Tonight, the first presidential debate will take place without the participation of Libertarian candidate Gary Johnson. By rule, Mr. Johnson needed “a level of support of at least 15 percent of the national electorate as determined by five selected national public opinion polling organizations, using the average of those organizations’ most recently publicly-reported results at the time of the determination.” See Commission on Presidential Debates website.  But as of today, he is hovering around 9% and is out.

    But what if I told you that 9% is more support than Ross Perot had at the time he was included in debates in 1992. And after inclusion in the debates, Mr. Perot went on to register 19% in the general election, making him the only third-party candidate since 1924 to exceed the elusive 15% threshold in a presidential election. In fact, since 1924 only four third-party candidates have garnered even 5% of the final vote (technically 3 candidates – Perot did it twice). Add it up and this 15% threshold seems unfair. Pointless.

  • Jul. 13, 2016|By Gregory B. Collins

    Earlier today, the Second Circuit Court of Appeals denied New England Patriots quarterback Tom Brady and the NFL Players Association’s request for en banc rehearing in the Deflategate case, National Football Management Council v. National Football Players Association, 820 F.3d 527 (2nd Cir. 2016).  Sports fans and legal commentators have been weighing in with their opinions regarding the next steps here.  As explained below, despite the Second Circuit Court of Appeal's ruling today, there is a very real chance that Tom Brady plays on September 11, 2016, when the Patriots take on the Cardinals in Arizona on Sunday Night Football.

    UPDATE: On July 15, 2016, Tom Brady announced that he will not be requesting that the Supreme Court hear the case.  He'll serve his suspension the first four games of the NFL season.

  • Jun. 17, 2016|By Callie Parkinson Maxwell

    Effective August 6, 2016, Arizona law will allow employing entities and independent contractors to take advantage of a rebuttal presumption that an independent contractor relationship exists if certain conditions are met. House Bill 211, more commonly known as Declaration of Independent Business Status (DIBS), amends Title 23 of the Arizona Revised Statues by adding Chapter 10 relating to employment relationships, which includes two new statutes: A.R.S. § 23-1601 and A.R.S. § 23-1602.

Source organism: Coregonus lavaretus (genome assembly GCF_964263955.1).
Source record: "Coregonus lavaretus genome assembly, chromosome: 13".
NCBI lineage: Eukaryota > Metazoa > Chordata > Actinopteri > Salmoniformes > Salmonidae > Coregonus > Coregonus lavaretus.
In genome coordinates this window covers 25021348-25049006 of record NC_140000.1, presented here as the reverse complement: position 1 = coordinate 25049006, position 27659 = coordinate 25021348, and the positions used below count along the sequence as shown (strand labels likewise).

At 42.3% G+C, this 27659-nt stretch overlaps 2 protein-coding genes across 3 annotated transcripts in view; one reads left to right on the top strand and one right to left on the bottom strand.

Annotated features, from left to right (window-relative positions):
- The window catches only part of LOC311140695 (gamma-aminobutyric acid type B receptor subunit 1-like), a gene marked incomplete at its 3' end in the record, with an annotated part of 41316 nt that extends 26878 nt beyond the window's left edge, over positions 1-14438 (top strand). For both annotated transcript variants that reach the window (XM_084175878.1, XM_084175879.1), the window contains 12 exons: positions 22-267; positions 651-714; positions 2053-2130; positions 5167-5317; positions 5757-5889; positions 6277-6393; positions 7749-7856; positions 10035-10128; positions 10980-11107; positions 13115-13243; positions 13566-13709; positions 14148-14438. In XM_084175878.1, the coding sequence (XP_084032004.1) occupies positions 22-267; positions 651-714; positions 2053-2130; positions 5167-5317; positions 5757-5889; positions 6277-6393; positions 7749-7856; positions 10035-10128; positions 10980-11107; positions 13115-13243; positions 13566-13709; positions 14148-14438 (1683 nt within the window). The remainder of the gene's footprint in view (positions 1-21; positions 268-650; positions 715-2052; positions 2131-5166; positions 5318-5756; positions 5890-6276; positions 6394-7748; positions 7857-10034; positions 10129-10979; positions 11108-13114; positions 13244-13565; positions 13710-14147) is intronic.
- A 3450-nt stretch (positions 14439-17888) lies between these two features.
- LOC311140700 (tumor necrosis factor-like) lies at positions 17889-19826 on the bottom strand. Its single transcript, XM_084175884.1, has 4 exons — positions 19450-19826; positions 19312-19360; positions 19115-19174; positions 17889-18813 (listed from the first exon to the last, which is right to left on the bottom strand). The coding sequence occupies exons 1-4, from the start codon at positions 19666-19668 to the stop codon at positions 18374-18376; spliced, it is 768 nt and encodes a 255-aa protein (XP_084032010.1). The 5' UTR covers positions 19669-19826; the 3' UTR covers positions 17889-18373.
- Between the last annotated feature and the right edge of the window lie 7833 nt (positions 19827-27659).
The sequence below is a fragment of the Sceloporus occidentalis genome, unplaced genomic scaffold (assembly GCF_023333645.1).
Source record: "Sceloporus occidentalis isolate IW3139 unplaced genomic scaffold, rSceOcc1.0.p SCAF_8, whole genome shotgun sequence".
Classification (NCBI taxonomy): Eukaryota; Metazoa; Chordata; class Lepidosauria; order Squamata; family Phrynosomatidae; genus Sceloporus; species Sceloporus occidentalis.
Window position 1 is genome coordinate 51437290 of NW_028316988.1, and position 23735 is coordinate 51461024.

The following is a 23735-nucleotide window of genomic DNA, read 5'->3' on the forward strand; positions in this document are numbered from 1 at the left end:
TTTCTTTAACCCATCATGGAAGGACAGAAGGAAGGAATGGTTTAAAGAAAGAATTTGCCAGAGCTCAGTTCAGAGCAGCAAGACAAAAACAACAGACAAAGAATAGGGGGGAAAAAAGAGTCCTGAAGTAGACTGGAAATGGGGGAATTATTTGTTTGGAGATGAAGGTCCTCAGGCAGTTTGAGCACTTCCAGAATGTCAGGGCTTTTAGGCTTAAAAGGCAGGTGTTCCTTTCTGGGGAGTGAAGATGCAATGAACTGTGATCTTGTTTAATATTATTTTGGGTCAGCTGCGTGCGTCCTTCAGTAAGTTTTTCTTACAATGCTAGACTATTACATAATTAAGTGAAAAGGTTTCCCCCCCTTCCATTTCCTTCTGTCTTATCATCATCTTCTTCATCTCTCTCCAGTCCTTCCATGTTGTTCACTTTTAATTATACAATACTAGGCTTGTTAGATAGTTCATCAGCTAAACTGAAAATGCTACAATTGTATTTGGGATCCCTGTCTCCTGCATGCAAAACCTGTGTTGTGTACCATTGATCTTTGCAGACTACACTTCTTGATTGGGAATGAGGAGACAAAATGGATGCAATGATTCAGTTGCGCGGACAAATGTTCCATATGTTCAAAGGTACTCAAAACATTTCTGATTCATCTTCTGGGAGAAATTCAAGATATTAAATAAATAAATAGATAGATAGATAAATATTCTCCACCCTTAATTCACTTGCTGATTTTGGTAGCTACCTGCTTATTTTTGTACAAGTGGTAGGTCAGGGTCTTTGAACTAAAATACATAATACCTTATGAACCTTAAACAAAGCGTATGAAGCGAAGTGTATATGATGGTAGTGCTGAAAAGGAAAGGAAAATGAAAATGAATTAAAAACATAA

• May. 17, 2016|By Gregory B. Collins

    On behalf of our clients, we have alleged that a competitor falsely advertises it products as “natural” when the product contains synthetic materials.   Some attorneys have argued that because the Federal Trade Commission (“FTC”) has not defined “natural,” a jury is not competent to determine whether a product is in fact natural.   Under this erroneous reasoning, a company could advertise any product as “natural,” no matter how artificial its ingredients.   On April 12, 2016, the FTC made clear that Kercsmar & Feltus’s position on “natural” is the law.  

  • Dec. 30, 2015|By Sean J. O’Hara

    As business becomes more technical and knowledge-based, employers are increasingly asking their employees to sign covenants not to compete so they may protect trade secrets and confidential business information from being used by former employees who go on to work for competitors.  As a result, individuals and companies contemplating new jobs or business opportunities are often faced with determining whether a non-compete agreement prohibits the new job—or whether the restriction is even legally enforceable.